Typically, one runs these kinds of queries against a database. SQL was invented to support queries like these. In our case, meeting the user where they are means there is no explicit database, whether SQL or NoSQL; all you have is the contract PDFs themselves. I assume that PDFs are here to stay; only the largest enterprises will maintain a separate contract management repository for contract metadata. In the common case, SMEs will continue to have PDFs scattered across a set of directories on shared drives and personal laptops; they will live in email inboxes and archives; they may even need to be restored from backup. (I have heard of a tech startup that makes a very good living simply searching through network drives for PDFs and determining whether or not each one is a contract.) A tool that reads the metadata in PDFs, and does the right thing with it, is an important first step.
Open Platforms and the Chicken-and-Egg Problem
So why hasn’t something like this already taken over the world? One answer: “It’s a problem of incentives. Every[one] who makes proprietary document assembly wants this metadata to stay in their walled garden,” said technologist lawyer Sol Irvine in a tweet.
Today’s document assembly and contract analytics solutions are largely closed. Their position on interoperability: “well, of course we can play nicely with everyone in the world; everyone in the world just needs to become our customer first.” It’s easy to misinterpret the success of Apple, Microsoft, and Facebook as a triumph of the walled garden, but where protocols are concerned, iPhones still talk to Android phones using WhatsApp, Telegram, and Signal – protocols that are open and platform-agnostic. Without HTTP there would be no Facebook. Without Linux there would be no AWS.
That’s why I’m putting my money on open standards for embedding contract metadata. The history of the Internet teaches that the arc of the technology universe is long, but it bends toward openness. At the Centre for Computational Law, our grant requires us to publish our software under an open-source license.
Who are the other open players in this space? In 2017, the Accord Project launched under the auspices of the Linux Foundation’s Hyperledger collaboration. It offers a data modeling language for contract schemas called Cicero. Common Accord demonstrates “Prose Objects”: template generation through clause composition. CommonForm.org offers “an open repository of legal forms.” DocAssemble is a full-featured expert system using Python and YAML to develop wizards that ultimately produce docx and PDF.
In all these systems, data schemas can be found, explicit or implicit. Moving forward, we can extend these systems to embed metadata using an agreed schema developed using JSON-Schema, XML Schema, RDF, UML, or Typescript. The specifics don’t matter as much as the willingness of both sender and receiver sides to collaborate. I believe players like DocuSign and Adobe will embrace such an approach, as they move upstream from electronic signatures to contract construction. Even contracts that originate entirely “by hand” in Microsoft Word could lift themselves up to compatibility with this system, with the right Word plugins. In the future, perhaps law schools will expose students to these ideas in their contract drafting classes.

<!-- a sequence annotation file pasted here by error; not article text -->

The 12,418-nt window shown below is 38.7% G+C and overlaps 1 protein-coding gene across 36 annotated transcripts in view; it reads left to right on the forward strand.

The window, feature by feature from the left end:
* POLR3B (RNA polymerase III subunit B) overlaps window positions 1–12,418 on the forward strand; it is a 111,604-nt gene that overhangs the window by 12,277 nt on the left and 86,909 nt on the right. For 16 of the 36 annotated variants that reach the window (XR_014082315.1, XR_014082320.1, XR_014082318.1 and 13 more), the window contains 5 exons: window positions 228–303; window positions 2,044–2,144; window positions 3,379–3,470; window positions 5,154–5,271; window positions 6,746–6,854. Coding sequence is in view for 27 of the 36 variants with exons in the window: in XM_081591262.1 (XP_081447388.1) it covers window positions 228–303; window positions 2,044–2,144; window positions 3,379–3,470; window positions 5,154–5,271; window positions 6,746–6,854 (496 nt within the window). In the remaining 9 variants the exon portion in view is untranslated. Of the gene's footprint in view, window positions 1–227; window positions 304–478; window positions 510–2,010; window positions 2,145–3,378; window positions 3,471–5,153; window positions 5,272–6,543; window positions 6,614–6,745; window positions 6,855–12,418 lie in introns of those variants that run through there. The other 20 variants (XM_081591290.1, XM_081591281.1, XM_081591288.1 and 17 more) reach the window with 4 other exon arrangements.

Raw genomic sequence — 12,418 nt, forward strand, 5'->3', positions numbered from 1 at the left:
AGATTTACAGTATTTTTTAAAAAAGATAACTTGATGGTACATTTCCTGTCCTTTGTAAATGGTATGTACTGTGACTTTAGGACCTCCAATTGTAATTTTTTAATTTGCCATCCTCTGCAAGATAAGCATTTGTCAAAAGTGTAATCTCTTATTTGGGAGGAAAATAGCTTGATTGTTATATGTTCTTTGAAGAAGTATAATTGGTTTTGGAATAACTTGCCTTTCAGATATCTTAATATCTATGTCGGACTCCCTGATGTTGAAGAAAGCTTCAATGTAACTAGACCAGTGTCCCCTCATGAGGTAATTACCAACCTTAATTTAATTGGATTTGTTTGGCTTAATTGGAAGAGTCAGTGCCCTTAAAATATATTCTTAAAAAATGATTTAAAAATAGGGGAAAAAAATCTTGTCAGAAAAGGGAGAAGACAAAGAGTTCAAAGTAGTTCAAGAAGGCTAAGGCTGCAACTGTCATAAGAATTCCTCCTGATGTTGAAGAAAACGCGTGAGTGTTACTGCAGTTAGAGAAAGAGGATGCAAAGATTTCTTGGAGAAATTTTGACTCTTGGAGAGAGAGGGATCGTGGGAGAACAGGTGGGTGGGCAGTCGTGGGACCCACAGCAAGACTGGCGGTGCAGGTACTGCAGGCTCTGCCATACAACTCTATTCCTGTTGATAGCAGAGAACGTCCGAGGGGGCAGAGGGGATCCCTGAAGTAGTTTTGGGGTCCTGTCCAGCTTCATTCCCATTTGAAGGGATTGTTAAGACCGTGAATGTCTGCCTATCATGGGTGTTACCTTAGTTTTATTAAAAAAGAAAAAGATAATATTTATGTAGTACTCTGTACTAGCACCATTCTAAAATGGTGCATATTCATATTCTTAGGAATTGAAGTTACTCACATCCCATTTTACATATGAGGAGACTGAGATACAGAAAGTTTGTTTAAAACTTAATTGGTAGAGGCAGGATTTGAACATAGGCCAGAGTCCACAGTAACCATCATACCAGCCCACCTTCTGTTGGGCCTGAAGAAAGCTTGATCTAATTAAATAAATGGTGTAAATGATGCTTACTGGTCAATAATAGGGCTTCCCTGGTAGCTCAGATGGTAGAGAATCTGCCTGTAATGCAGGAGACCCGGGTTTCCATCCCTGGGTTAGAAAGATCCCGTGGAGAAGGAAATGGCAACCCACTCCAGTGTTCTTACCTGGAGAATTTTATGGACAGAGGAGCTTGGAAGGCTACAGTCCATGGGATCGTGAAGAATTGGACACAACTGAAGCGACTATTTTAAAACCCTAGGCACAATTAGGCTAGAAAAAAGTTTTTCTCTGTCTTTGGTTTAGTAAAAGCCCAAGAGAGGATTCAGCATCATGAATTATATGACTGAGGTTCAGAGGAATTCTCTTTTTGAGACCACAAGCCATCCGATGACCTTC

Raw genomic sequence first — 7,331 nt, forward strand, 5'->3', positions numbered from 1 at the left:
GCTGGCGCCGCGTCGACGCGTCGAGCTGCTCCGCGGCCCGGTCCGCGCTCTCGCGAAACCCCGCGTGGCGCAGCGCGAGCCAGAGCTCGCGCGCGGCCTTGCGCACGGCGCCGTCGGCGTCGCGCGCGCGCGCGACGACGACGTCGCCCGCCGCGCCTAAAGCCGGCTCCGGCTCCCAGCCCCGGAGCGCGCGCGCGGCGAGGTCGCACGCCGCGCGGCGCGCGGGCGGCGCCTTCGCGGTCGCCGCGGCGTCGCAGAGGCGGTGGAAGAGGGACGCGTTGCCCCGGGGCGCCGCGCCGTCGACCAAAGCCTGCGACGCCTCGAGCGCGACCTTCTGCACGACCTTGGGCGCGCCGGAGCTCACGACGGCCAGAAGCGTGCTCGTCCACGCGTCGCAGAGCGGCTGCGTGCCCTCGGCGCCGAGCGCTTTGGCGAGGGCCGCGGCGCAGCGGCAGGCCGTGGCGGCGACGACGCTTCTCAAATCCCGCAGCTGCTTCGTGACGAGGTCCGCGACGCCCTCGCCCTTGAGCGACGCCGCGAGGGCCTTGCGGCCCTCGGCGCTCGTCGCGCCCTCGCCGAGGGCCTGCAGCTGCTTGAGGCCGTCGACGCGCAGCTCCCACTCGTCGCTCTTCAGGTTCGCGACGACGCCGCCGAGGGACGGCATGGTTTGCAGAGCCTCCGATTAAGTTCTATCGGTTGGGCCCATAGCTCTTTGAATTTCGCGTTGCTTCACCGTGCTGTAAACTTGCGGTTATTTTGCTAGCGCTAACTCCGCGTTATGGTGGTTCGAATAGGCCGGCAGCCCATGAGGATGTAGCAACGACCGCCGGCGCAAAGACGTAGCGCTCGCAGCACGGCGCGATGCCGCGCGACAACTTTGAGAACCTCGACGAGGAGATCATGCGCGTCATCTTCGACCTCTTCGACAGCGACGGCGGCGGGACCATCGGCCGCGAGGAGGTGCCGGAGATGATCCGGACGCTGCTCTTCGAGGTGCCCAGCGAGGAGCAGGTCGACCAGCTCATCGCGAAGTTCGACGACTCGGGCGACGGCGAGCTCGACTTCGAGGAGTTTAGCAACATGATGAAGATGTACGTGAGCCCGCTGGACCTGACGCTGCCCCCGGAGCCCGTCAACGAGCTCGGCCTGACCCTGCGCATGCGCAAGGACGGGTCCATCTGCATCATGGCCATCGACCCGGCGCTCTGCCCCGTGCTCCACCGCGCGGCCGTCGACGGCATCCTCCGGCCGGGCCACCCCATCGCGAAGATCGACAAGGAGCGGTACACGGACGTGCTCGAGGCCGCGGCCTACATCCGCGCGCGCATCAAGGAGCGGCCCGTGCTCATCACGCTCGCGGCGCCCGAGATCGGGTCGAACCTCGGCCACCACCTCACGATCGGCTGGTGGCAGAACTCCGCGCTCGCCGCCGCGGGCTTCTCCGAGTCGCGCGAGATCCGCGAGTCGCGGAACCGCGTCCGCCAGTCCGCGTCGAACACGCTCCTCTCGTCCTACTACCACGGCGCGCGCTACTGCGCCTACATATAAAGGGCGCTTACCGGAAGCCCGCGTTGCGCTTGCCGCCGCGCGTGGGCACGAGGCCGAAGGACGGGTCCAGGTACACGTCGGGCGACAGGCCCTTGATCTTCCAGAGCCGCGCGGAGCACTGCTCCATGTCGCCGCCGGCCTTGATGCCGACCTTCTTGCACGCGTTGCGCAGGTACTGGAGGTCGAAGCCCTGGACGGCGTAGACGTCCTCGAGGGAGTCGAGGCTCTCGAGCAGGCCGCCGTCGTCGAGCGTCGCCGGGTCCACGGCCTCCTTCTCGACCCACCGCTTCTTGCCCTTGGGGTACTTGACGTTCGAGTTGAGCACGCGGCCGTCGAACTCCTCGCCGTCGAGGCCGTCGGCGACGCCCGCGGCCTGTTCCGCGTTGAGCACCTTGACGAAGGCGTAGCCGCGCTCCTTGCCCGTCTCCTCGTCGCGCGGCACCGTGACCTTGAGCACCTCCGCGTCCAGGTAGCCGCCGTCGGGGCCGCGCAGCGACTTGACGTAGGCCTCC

Data Structures, Control Structures
We’ve discussed the value of embedding metadata; you can quickly query a folder full of contracts without spending hours eyeballing them individually.
But what about this query: “A certain event has happened; some contracts may consider that to be a qualifying event for the purposes of some trigger; so show me all the contracts which oblige me to send a notice to the counterparty pursuant to the qualifying event; in each case, tell me how much time in each case I have to send the notice, and whether I need to send the notice by registered mail or if email will do.”
That goes beyond just a simple data query; for a machine to answer that question it needs to understand the logic of the contract – the moving parts, the definitions, the state of play as it changes over time.
And that’s where (finally) digital contract languages come in. Our language, L4, is designed for this scenario. It does for the moving parts, the “control structure” of a contract, what the JSON schema does for the static parts, the “data structure”. Wouldn’t it be nice if the entire semantics of a contract could be embedded in the PDF, alongside the plain data elements? Then a contract would be truly computable. While our contract language has much in common (semantically) with many of the others developed in recent years, we are optimizing for adoption: syntax, tooling, IDE support, tutorials, and web REPLs. We mentioned SQL above for a reason: there are more developers alive today who know SQL than there are lawyers in practice. Our language is inspired by SQL, at least syntactically, and we hope that our language will have as many users in future as SQL does today.
Future posts in this series will discuss the progress of the metadata proposal, and explain the syntax and semantics of L4, using case studies to illustrate its real-world applicability.
About cclaw.smu.edu.sg: SMU’s Research Programme in Computational Law intends to release a suite of open-source software based on open standards, designed for and use by technologists, lawyers, and non-lawyers alike. This project continues a line of work begun at CodeX and joins the ranks of a handful of efforts around the world seeking to realize the vision of “spreadsheets for law” first articulated by Michael Genesereth.
This research is supported by the National Research Foundation (NRF), Singapore, under its Industry Alignment Fund – Pre-Positioning Programme, as the Research Programme in Computational Law. Any opinions, findings and conclusions or recommendations expressed in this material are those of the author(s) and do not reflect the views of National Research Foundation, Singapore.